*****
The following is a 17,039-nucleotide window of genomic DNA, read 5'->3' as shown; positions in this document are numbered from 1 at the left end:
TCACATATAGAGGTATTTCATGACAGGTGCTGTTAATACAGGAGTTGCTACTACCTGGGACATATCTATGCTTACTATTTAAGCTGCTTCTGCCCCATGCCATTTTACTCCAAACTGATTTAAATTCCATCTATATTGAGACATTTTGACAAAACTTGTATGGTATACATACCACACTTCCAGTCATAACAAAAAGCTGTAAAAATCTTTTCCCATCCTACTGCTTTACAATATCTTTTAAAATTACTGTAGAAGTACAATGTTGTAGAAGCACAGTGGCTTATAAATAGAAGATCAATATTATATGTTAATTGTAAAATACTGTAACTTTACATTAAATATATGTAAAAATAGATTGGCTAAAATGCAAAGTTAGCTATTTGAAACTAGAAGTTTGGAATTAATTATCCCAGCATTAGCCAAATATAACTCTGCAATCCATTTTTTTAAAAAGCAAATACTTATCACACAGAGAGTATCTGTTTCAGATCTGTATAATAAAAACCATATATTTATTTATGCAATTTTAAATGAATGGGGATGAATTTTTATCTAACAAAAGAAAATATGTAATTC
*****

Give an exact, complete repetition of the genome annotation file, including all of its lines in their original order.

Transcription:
The following is a 17,039-nucleotide window of genomic DNA, read 5'->3' as shown; positions in this document are numbered from 1 at the left end:
TCACATATAGAGGTATTTCATGACAGGTGCTGTTAATACAGGAGTTGCTACTACCTGGGACATATCTATGCTTACTATTTAAGCTGCTTCTGCCCCATGCCATTTTACTCCAAACTGATTTAAATTCCATCTATATTGAGACATTTTGACAAAACTTGTATGGTATACATACCACACTTCCAGTCATAACAAAAAGCTGTAAAAATCTTTTCCCATCCTACTGCTTTACAATATCTTTTAAAATTACTGTAGAAGTACAATGTTGTAGAAGCACAGTGGCTTATAAATAGAAGATCAATATTATATGTTAATTGTAAAATACTGTAACTTTACATTAAATATATGTAAAAATAGATTGGCTAAAATGCAAAGTTAGCTATTTGAAACTAGAAGTTTGGAATTAATTATCCCAGCATTAGCCAAATATAACTCTGCAATCCATTTTTTTAAAAAGCAAATACTTATCACACAGAGAGTATCTGTTTCAGATCTGTATAATAAAAACCATATATTTATTTATGCAATTTTAAATGAATGGGGATGAATTTTTATCTAACAAAAGAAAATATGTAATTC